So bringing this all of the way around, at second, short and third, the Cubs got pretty solid defense from their best defenders. The rest of the team? Much more ordinary. Certainly, we know that Cody Bellinger has some pretty solid defensive skills that can border on gold glove level skills when allowed to focus on one position. Ian Happ and Seiya Suzuki may be talented defenders, but it certainly didn’t stand out.
If the Cubs are to want to sell out for elite defense, they still have work to do. Certainly, Pete Crow-Armstrong, if he can provide enough offensive skill to stay on the field, can have a transformative effect on their team defense. If the Cubs can’t re-sign Cody Bellinger, I’ll advocate for a true defense-first first baseman, perhaps matched with a bat-first guy who can be productive off of the bench and maybe take some of the time at DH.
Hopefully, you didn’t come here for a long dissection of Friday’s baseball game. The story is the same recent story. The Cubs played a close game but ultimately coughed it up late. The Cubs walked six batters in the game, but just one scored. The Cubs managed six hits and three walks in 10 innings. Nine baserunners in 10 innings. The offense definitely tailed off down the stretch of this season.
For curiosity, I looked to see when various Cubs last had a day off. Nico Hoerner was last off on August 26. Nico has a line of .316/.397/.350 since his last day off. That’s a higher batting average and on base percentage, but lower slugging percentage. He’s played every inning of every game since. Cody Bellinger has played in every game since the All-Star break. I didn’t go back any further. Bellinger did get an occasional inning or two over that time in blowouts. Cody hit .319/.361/.560 over that stretch. Those numbers are all a bit better than the full season numbers.
Ian Happ was last off on July 30. Ian has a line of .244/.326/.469. For Ian, the on base dropped a bit but the slug increased. Seiya Suzuki was last off on August 8. Seiya’s line is .359/.413/.688. As we all know, Seiya has been scorching hot. Dansby Swanson was last off on July 21, the day before he came off the injured list. Dansby hit .232/.309/.438 down the stretch. His slugging percentage was actually up, but otherwise his other numbers were down a bit.
We can’t know if the lack of rest held back any of these players. It certainly doesn’t jump off of the page for any of these players. I’ve certainly been among those who would have preferred that players get some rest along the way. But again, we don’t know it to be true that the lack of rest caused any of them to be less than.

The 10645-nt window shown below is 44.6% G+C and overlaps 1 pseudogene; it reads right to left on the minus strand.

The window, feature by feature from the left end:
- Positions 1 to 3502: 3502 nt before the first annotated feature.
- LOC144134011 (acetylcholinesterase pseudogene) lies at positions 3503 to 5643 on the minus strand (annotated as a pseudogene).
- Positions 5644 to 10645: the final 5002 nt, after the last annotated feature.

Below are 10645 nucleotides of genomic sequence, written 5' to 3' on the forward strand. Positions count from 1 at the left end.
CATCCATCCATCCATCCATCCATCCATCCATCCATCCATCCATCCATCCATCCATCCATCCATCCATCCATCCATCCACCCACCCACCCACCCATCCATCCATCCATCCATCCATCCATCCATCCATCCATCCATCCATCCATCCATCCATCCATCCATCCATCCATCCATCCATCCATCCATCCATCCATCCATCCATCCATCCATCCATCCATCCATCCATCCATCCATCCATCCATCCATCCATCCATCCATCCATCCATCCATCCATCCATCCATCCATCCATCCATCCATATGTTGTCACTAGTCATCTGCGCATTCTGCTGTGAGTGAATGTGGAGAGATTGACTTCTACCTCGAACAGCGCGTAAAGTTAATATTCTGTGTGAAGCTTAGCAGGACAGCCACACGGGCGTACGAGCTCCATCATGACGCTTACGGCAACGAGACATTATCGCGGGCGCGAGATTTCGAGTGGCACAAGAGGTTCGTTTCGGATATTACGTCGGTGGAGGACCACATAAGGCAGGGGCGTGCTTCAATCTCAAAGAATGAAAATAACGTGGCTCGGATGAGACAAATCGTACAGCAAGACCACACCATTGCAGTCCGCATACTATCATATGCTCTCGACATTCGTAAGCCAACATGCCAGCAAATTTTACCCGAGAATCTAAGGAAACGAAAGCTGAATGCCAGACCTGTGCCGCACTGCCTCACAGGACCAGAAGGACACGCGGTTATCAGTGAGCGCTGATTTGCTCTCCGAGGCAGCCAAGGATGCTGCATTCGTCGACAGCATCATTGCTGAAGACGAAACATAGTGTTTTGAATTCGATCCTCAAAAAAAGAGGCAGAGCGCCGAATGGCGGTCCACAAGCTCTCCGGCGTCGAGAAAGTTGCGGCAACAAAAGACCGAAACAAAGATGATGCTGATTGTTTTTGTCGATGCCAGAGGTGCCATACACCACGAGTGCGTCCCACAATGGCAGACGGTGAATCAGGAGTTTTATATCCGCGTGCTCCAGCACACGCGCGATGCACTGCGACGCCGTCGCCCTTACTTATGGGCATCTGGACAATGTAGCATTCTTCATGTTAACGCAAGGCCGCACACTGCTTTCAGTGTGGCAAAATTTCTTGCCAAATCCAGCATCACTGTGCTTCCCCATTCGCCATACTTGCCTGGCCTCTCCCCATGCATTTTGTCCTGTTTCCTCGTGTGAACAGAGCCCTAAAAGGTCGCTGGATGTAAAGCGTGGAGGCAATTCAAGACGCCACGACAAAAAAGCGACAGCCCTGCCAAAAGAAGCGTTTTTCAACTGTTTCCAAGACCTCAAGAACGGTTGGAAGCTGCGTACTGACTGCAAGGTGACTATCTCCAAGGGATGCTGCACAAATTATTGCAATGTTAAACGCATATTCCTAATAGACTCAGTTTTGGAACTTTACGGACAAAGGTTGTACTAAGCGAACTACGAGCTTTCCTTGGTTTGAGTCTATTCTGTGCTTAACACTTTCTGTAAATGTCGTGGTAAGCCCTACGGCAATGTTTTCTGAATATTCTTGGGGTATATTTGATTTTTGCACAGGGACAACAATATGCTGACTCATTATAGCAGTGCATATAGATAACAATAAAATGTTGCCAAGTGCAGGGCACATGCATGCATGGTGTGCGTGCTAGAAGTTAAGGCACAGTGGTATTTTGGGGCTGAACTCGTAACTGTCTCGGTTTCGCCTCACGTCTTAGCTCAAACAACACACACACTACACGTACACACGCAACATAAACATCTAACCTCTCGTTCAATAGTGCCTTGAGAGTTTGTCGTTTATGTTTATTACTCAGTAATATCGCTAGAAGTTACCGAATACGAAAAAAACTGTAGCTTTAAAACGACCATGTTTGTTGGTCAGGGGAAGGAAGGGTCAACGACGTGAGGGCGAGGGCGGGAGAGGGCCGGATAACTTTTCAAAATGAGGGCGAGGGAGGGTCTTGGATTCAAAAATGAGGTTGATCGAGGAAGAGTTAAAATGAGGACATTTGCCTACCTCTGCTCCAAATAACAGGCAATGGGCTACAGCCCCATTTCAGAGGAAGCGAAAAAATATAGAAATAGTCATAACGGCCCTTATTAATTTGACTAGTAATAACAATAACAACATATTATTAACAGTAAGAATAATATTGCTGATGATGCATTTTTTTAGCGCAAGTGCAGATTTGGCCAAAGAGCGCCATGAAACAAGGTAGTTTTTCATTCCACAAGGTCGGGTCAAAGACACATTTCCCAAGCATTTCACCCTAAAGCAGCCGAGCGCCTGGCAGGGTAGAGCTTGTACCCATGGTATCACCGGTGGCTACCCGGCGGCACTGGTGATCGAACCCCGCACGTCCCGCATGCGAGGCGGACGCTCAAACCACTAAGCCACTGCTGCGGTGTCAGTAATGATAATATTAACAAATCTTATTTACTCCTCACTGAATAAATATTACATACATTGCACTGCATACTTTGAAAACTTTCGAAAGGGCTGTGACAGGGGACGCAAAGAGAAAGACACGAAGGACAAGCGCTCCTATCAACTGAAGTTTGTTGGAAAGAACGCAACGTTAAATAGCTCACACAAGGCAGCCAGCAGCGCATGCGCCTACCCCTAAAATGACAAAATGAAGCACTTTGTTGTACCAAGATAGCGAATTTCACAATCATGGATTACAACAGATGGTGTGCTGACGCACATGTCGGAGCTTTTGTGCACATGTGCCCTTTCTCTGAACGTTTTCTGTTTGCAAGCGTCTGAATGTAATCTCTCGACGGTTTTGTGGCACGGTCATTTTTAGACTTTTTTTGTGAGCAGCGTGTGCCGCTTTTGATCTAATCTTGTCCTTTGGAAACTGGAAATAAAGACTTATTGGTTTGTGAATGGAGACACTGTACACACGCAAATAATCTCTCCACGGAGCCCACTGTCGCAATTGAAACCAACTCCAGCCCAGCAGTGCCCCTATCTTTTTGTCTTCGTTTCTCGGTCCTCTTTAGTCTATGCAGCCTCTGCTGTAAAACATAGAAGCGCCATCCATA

None of it matters too much. The Cubs lost. The Marlins came from behind and won. It’s only a matter of time now until the Cubs are formally eliminated. It was a nice run. I’m not going to wail about it too much. A good team that came up short. They need to continue to grow and improve.
Let’s give a quick three stars.
- Ian Happ, a game-tying ninth inning homer that gave the Cubs some residual hope.
- Christopher Morel had a triple, a double, drew a walk and scored a run.
- Jeimer Candelario homered.
Honorable Mention: Julian Merryweather retired all five batters he faced, two via strikeout, Adbert Alzolay faced three batters, walking one and striking out one.
Game 160, September 29: Brewers 4, Cubs 3 (82-78)
Reminder: Heroes and Goats are determined by WPA scores and are in no way subjective.
- Superhero: Ian Happ (.282). 1-4, HR, RBI, R, 2 K
- Hero: Christopher Morel (.174). 2-3, 2B, 3B, BB, R, SB
- Sidekick: Mark Leiter Jr. (.074). ⅔ IP, H, BB
- Billy Goat: Yan Gomes (-.300). 0-4, RBI, 2 K
- Goat: Patrick Wisdom (-.198). 0-2, 2 K
- Kid: Kyle Hendricks (-.126). 4⅓ IP, 21 batters, 5 H, 3 BB, 3 R, 2 K
WPA Play of the Game: Ian Happ’s homer leading off the ninth to tie the game at three. (.336)
*Brewers Play of the Game: Carlos Santana’s double leading off the 10th to win the game. (.188)
Who was the Cubs Player of the Game?
This poll is closed
Jeimer Candelario (1-4, HR)
Julian Merryweather (1 ⅔ IP, 5 batters, 2 K)
Someone else (leave your suggestion in the comments)
Yesterday’s Winner: Seiya Suzuki 78 of 92 votes (Superhero is 108-51)
Rizzo Award Cumulative Standings: (Top 6/Bottom 6)
The award is named for Anthony Rizzo, who finished first in this category three of the first four years it was in existence and four times overall. He also recorded the highest season total ever at +65.5. The point scale is three points for a Superhero down to negative three points for a Billy Goat.
- Cody Bellinger +35
- Ian Happ +20.5
- Adbert Alzolay +18
- Justin Steele +16
- Javier Assad +14
- Seiya Suzuki +11
- Michael Fulmer -9
- Patrick Wisdom -14
- Drew Smyly -15
- Dansby Swanson -16
- Trey Mancini -20.5
- Jameson Taillon -23
Up Next: Jordan Wicks squares off with Eric Lauer in the penultimate game of the 2023 season.